All weekend papers reported extensively on what they referred to as President Trump’s apparent intention to focus on Japan in addressing the chronic U.S. trade deficit, highlighting a recent Wall Street Journal column claiming that he plans to take a tough approach toward Japan and his press remarks aboard Air Force One on Friday saying that the U.S. and Japan have begun discussions over trade and that Tokyo “knows it’s a big problem” if an agreement cannot be reached. Reporting on President Trump’s separate comment that Japan would not deal with the Obama administration on trade since it “felt there was going to be no retribution,” the dailies interpreted this to mean that the President will probably use the idea of auto tariffs as negotiating leverage to push Japan to further open up its market to American farm products and autos, with national papers Asahi and Nikkei characterizing the President’s latest strong language as a “threat.”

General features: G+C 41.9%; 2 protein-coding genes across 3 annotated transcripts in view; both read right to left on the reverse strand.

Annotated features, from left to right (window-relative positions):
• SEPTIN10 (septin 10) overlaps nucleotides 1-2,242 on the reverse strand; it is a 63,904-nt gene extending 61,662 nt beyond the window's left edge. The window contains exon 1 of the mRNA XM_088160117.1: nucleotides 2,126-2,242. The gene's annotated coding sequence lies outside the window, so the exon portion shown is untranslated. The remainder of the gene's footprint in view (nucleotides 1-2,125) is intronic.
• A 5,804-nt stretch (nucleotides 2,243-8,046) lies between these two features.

The papers conjectured that the U.S. leader might be now inclined to take a tougher approach toward Japan perhaps to deflect attention from what they characterized as various domestic political controversies given that his administration has now successfully negotiated trade deals with the EU and Mexico and is applying greater pressure on China. Nikkei speculated that the U.S. may insist on the adoption of a currency clause in possible bilateral trade talks with Japan, projecting that if such a provision is adopted, it will pose a major risk to the Japanese economy.
Mainichi asserted that President Trump is applying greater pressure on Japan at a time when American farmers are suffering from retaliatory tariffs imposed on American products by the Chinese. The paper claimed that some American farmers are calling for Japan to increase its U.S. imports since their products are being put in a disadvantageous position in the Chinese market due to the retaliatory tariffs.